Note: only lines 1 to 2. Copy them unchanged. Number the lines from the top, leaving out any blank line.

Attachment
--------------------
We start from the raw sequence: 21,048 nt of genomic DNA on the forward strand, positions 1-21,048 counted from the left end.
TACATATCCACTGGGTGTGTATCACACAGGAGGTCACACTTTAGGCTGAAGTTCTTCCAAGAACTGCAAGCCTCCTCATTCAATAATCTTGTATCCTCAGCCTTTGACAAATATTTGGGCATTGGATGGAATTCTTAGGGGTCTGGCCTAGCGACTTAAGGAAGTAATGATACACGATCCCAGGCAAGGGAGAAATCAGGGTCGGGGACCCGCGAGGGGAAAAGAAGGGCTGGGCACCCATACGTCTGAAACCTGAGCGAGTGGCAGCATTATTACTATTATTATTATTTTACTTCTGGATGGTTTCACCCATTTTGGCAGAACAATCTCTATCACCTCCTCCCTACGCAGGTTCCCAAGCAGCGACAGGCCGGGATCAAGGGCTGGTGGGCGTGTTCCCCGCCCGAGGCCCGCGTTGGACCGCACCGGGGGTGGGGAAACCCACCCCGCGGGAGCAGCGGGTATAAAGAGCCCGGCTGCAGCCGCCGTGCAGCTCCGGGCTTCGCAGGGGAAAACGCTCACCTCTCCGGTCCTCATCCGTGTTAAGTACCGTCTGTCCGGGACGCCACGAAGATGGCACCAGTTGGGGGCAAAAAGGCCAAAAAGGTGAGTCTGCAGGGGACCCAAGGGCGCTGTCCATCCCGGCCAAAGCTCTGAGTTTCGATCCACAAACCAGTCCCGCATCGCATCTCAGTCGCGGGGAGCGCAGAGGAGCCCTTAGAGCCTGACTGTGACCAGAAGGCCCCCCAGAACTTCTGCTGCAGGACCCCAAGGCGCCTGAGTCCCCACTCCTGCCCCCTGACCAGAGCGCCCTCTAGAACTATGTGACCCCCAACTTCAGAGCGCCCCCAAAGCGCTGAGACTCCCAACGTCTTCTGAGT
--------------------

We start from the raw sequence: 21,048 nt of genomic DNA on the forward strand, positions 1-21,048 counted from the left end.
TACATATCCACTGGGTGTGTATCACACAGGAGGTCACACTTTAGGCTGAAGTTCTTCCAAGAACTGCAAGCCTCCTCATTCAATAATCTTGTATCCTCAGCCTTTGACAAATATTTGGGCATTGGATGGAATTCTTAGGGGTCTGGCCTAGCGACTTAAGGAAGTAATGATACACGATCCCAGGCAAGGGAGAAATCAGGGTCGGGGACCCGCGAGGGGAAAAGAAGGGCTGGGCACCCATACGTCTGAAACCTGAGCGAGTGGCAGCATTATTACTATTATTATTATTTTACTTCTGGATGGTTTCACCCATTTTGGCAGAACAATCTCTATCACCTCCTCCCTACGCAGGTTCCCAAGCAGCGACAGGCCGGGATCAAGGGCTGGTGGGCGTGTTCCCCGCCCGAGGCCCGCGTTGGACCGCACCGGGGGTGGGGAAACCCACCCCGCGGGAGCAGCGGGTATAAAGAGCCCGGCTGCAGCCGCCGTGCAGCTCCGGGCTTCGCAGGGGAAAACGCTCACCTCTCCGGTCCTCATCCGTGTTAAGTACCGTCTGTCCGGGACGCCACGAAGATGGCACCAGTTGGGGGCAAAAAGGCCAAAAAGGTGAGTCTGCAGGGGACCCAAGGGCGCTGTCCATCCCGGCCAAAGCTCTGAGTTTCGATCCACAAACCAGTCCCGCATCGCATCTCAGTCGCGGGGAGCGCAGAGGAGCCCTTAGAGCCTGACTGTGACCAGAAGGCCCCCCAGAACTTCTGCTGCAGGACCCCAAGGCGCCTGAGTCCCCACTCCTGCCCCCTGACCAGAGCGCCCTCTAGAACTATGTGACCCCCAACTTCAGAGCGCCCCCAAAGCGCTGAGACTCCCAACGTCTTCTGAGT